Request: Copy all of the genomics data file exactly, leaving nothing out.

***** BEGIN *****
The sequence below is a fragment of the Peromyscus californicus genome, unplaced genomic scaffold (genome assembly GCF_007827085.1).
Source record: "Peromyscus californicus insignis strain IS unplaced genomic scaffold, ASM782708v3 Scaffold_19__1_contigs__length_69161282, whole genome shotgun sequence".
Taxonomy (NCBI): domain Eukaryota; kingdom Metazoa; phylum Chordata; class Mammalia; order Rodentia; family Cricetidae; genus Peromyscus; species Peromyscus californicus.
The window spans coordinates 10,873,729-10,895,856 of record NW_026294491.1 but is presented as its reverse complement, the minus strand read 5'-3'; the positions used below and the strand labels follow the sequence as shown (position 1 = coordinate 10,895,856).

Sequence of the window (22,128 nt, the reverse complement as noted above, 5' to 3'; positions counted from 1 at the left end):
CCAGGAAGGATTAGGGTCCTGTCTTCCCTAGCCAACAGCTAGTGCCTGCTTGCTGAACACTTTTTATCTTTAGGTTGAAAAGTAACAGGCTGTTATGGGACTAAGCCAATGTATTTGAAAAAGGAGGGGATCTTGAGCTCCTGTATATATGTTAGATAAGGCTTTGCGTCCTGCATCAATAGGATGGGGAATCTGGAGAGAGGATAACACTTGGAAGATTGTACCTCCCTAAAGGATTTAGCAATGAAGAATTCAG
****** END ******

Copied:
The sequence below is a fragment of the Peromyscus californicus genome, unplaced genomic scaffold (genome assembly GCF_007827085.1).
Source record: "Peromyscus californicus insignis strain IS unplaced genomic scaffold, ASM782708v3 Scaffold_19__1_contigs__length_69161282, whole genome shotgun sequence".
Taxonomy (NCBI): domain Eukaryota; kingdom Metazoa; phylum Chordata; class Mammalia; order Rodentia; family Cricetidae; genus Peromyscus; species Peromyscus californicus.
The window spans coordinates 10,873,729-10,895,856 of record NW_026294491.1 but is presented as its reverse complement, the minus strand read 5'-3'; the positions used below and the strand labels follow the sequence as shown (position 1 = coordinate 10,895,856).

Sequence of the window (22,128 nt, the reverse complement as noted above, 5' to 3'; positions counted from 1 at the left end):
CCAGGAAGGATTAGGGTCCTGTCTTCCCTAGCCAACAGCTAGTGCCTGCTTGCTGAACACTTTTTATCTTTAGGTTGAAAAGTAACAGGCTGTTATGGGACTAAGCCAATGTATTTGAAAAAGGAGGGGATCTTGAGCTCCTGTATATATGTTAGATAAGGCTTTGCGTCCTGCATCAATAGGATGGGGAATCTGGAGAGAGGATAACACTTGGAAGATTGTACCTCCCTAAAGGATTTAGCAATGAAGAATTCAG